Japanese carpenter Kai Nobuo

Nobuo Kai  Aso, Kumamoto

"Kai enjoys hand-crafting things more than having 3 meals a day", as described by a local article. 

For 50 years, Kai works as a Dai-ku san* and is still active as a builder.  In 2005, he started crafting small wood objects.  Every day after work, he would bury himself in his woodshop, making craft objects using mill ends from construction, working late into the night.  He also works with forestry professionals to find ways to utilized the quality cedar left from forest-thinning. 

”This is as much fun as building houses”, said Kai.  He decided this would be something nice to keep doing as he ages and may not be able to continue to work on-site as often in later years.

“Daiku” in Japan refers to craftsperson specializes in construction of wood dwellings

Photo © Noriko Masuda. Taketombo Corp.

Special thanks to Noriko Masuda in co-authoring stories on Aso forestry. 

Photo by Noriko Masuda


THINNING is an important practice in the forestry industry to maintain the well-being of forests.  (read more about Aso forestry)


There are two types of thinning:

First, trees with no market value or weak genetic properties are cut.

In other case, young healthy trees are also selected to be cut; to promote growth of other good healthy trees , and to maintain balance and diversity of species.  If thinned trees are left in the mountains, they all go to waste, or could potentially become dangerous driftwoods in flood seasons.  As experts in wood, Carpenter Kai and Forest Master Yamabe would select only high-quality thinned timber for re-purposing.


Kai has since been breathing new lives to thinned woods.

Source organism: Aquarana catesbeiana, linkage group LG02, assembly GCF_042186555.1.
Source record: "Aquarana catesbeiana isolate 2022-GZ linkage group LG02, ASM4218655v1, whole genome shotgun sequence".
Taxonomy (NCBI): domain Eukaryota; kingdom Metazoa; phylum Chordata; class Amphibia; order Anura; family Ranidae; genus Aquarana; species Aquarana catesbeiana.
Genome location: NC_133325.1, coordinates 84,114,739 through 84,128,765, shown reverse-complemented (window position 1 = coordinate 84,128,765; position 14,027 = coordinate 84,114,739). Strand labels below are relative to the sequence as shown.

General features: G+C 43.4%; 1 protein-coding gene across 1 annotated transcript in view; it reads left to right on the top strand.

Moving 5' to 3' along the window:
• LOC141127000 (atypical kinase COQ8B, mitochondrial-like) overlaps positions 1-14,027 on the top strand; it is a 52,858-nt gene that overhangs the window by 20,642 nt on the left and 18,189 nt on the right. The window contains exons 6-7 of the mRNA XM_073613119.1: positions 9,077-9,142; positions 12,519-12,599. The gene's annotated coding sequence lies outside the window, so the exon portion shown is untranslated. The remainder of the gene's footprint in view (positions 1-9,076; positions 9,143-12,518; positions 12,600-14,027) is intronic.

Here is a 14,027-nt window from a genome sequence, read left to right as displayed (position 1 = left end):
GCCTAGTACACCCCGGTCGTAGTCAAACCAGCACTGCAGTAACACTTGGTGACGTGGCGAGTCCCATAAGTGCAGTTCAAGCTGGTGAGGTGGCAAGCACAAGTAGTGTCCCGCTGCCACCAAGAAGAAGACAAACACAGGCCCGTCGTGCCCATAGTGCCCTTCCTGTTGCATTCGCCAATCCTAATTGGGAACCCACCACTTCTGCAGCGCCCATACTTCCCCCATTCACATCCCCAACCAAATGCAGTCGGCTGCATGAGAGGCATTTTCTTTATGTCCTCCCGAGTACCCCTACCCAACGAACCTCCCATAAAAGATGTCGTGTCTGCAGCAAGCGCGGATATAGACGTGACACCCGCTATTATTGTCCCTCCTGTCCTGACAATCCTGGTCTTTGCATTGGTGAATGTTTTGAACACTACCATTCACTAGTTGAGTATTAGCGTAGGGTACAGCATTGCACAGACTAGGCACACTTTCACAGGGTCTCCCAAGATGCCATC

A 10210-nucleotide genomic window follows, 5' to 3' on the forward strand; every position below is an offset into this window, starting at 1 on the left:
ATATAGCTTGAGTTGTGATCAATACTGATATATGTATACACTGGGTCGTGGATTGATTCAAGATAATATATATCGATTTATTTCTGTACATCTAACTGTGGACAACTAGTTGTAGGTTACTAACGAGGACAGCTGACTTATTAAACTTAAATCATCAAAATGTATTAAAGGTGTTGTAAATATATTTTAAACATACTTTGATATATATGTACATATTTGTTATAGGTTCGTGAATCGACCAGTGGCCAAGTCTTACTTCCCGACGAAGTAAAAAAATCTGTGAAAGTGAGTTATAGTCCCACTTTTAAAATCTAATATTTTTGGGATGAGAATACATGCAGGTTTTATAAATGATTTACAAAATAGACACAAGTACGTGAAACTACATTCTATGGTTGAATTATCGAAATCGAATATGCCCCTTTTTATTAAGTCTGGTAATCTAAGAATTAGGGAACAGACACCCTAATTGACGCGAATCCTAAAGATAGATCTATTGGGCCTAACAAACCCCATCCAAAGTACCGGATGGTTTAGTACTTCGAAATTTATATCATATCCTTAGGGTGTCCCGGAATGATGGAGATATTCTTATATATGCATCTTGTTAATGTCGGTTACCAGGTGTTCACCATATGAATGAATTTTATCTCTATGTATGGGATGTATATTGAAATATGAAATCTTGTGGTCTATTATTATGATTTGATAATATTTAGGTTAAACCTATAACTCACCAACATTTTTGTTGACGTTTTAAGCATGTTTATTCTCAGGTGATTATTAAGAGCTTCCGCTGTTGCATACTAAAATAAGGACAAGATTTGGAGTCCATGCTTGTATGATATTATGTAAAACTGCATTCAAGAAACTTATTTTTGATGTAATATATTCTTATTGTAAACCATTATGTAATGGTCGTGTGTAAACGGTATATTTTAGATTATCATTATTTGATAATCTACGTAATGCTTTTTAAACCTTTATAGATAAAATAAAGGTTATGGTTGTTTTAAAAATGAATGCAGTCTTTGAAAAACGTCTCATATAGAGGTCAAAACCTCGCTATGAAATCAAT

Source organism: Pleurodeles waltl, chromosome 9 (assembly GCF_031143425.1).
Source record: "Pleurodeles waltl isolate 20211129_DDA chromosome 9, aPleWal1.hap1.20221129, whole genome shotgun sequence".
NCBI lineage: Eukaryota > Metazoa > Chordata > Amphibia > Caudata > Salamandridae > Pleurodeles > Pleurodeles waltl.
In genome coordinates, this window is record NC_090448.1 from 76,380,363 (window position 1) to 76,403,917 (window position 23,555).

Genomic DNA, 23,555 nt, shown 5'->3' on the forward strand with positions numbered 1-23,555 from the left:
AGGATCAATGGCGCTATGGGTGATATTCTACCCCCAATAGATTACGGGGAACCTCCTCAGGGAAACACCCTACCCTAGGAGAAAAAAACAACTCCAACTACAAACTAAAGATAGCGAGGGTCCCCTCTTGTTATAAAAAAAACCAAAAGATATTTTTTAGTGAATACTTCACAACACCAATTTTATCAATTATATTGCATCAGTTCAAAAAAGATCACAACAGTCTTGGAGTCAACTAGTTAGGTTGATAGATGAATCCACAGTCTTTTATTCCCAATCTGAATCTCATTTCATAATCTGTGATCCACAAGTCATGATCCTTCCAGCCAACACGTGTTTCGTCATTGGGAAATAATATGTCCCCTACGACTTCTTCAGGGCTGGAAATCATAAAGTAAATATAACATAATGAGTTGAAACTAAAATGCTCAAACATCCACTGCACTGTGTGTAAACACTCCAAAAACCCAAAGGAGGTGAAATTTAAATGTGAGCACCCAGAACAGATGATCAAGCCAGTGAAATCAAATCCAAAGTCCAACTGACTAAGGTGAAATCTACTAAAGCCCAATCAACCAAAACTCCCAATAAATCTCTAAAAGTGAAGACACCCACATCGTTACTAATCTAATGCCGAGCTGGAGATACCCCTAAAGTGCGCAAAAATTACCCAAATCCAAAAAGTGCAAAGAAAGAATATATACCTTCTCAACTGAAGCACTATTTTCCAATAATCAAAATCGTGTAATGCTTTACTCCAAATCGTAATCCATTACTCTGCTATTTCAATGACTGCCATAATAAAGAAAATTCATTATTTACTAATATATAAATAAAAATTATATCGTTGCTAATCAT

More about Forester Mr. Yamabe and Aso's forestry here.   

Kai's handmade chopsticks


As a builder, Kai are often left with surplus wood from construction. He started handcrafting chopsticks with these perfectly useable and high-quality wood and offering workshops teaching people how to hand-carve chopsticks.  Why chopsticks?  Kai thinks one will learn how to appreciate objects and takes better care of them when it is hand-made by one’s own effort.  It’s like building an emotional connection, especially when chopsticks is something so close to Japanese' daily life. 

TAKETOMBO the "bamboo dragonfly"

Kai's woodshop is surrounded by rice paddies in an agricultural community.  Kai utilizes local material in his craftwork.  Most are quality lumber from forest-thinning, as well as bamboo he harvested from his elderly neighbors' bamboo grove which he helps maintaining. The neighbors are happy to see the craft objects being made out of their bamboo.  

Bamboo is a fast-growing, renewable resource that the locals are battling with, "bamboo grows so fast and we cannot keep up with them! I hope we can find more ways to utilize them" 

Through Kai's hands, they become a variety of nostalgic craft toys.  Kai stated that his taketombo can propel as high as 3-stories. They are all carved by hand. 

Kai makes taketombo propellers using bamboo from his neighbor's grove, and it has to be carved thinly and evenly to achieve perfect balance, if not it will not be able to spin well. 


​竹とんぼ 竹蜻蛉

Whenever I met a Japanese person and handed out TKTB's business card, I often spotted a warm smile from the recipients when they see the logo of a taketombo. Taketombo is an old hand-crafted bamboo toy loaded with nostalgic sentiment with most people in Japan. 

Taketombo (translates to "bamboo dragonfly") is a propeller hand-made toy, made with wood or bamboo, dated as far back to Nara or Heian period (8th century).  Nowadays, Japanese children still learn to make taketombo in primary school and the fanatics hold tournaments competing to achieve the highest flight. 

Get your own taketombo 

Hand-Made by Kai